A Garden At Peace
If the weather in New England this past week is any indication, the summer of 2010 will be a scorcher. It's only early June, and the temperature has already hit 90 degrees. It has been humid and sunny. The good news is that it makes a garden flourish. Ours certainly is.
My wife and I have a division of labor somehow befitting our stations in life. I weed, cultivate soil, mend fences, contend with incursions of wildlife; she plants, waters and serves the nurturing role. This morning we spent an hour in the garden before the temperature rose. Almost all our planting is done. All but the cucumbers appear to be thriving. We've been eating fresh vegetables now for more than a week.
We're learning a little bit more about efficient planting. We dedicate one 3 foot by 20 foot raised bed each year to sweet peas, a long row planted on or about St. Patrick's Day. By late July, the vines are spent, and the row is dormant. This year we planted acorn squash and pumpkins on either side of the row of peas. The theory is that once the peas have gone to seed, the gourds will have the rest of the summer to grow. Because these gourds grow most rapidly in July, August and September, our hope is that the bed will not be over-taxed. I will keep you posted.
Yesterday's high drama was the confrontation between one of our border collies, Odysseus, and a very large meadow vole or pine vole. The vole was surveying the perimeter of the garden, looking for a way through the fence. Ody caught him. A triumphant toss into the air and the vole was disemboweled. Ody's sister, Penelope, looked on in something like startled horror, growling. She plays at being ferocious. We like to say that she put the "grrrr" in girl.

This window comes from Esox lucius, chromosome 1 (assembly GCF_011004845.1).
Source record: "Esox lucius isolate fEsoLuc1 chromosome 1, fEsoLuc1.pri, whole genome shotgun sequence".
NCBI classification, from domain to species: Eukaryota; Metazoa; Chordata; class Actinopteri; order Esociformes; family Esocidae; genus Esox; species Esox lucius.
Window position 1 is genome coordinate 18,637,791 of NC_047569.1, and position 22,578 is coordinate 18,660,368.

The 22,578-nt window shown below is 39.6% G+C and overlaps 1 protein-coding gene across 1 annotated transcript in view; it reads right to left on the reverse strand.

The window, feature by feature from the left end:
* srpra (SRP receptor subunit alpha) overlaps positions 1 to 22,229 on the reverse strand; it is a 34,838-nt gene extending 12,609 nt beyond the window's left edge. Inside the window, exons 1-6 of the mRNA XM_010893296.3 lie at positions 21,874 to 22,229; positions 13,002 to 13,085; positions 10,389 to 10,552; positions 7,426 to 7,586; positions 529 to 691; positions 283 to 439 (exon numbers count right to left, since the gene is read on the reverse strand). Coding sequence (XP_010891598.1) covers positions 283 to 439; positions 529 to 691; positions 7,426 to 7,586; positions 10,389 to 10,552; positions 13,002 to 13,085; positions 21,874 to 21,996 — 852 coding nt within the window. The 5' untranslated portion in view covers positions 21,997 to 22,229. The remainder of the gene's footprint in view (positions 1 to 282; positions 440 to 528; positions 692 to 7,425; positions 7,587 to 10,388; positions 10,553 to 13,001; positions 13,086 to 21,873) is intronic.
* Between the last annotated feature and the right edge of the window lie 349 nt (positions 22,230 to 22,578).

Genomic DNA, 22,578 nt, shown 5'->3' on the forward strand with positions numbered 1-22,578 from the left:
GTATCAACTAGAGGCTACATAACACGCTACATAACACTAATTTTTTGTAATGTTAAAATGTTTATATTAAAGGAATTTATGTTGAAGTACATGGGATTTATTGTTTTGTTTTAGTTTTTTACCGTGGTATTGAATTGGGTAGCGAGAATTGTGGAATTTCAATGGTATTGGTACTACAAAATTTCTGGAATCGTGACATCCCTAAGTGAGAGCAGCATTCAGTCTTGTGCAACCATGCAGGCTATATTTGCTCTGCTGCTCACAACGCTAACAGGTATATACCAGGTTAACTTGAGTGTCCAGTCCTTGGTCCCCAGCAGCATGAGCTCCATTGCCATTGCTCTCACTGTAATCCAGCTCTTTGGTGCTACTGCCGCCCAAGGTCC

If the voles are going to launch exploratory raids on the garden, I decided we needed a better sentinel than the dogs. I purchased a plastic owl at Home Depot and placed him on a stake, facing vole-land. The creature's big yellow eyes look real enough. But they did not fool Ody and Penny. The dogs gave the thing a quick once over and moved on. I hope the voles are not so savvy.
We've a fair number of owls who make our trees their home. In the middle of the night I often hear their quick rhythmic hooting. They are a quicker and more throaty beat of the morning doves' coo. One night, a barn owl flew down a tree covered lane from the road to our house as we drove along, wings spread beneath the canopy of interlocking tree limbs sheltering the path. It was good to be home. He was a regal escort.
Summer is still in its infancy here. Indeed, according to the calendar's annual beat we are still in Spring. There are many things that can still go wrong. We worry about blight and the fungus that one year decimated the gourds. But weeds and predators are under control. Although we see deer aplenty in the meadows out front in the morning and evening, I nearly collided with one at dusk the other day as I rounded a bend in the lane leading to our house, they have yet to attempt to jump the garden fence.
But today the garden is at peace and alive with possibilities. I'll spend the day in the office, and head home near Sunset to see how much growth another day brings. This is as close to contentment as I permit myself to travel.
NOTE: Did I speak too soon? The sky darkens and the trees shudder. A tornado watch until early this evening. Thunder roars and I watch the sky. A blustery day in a season of surprises.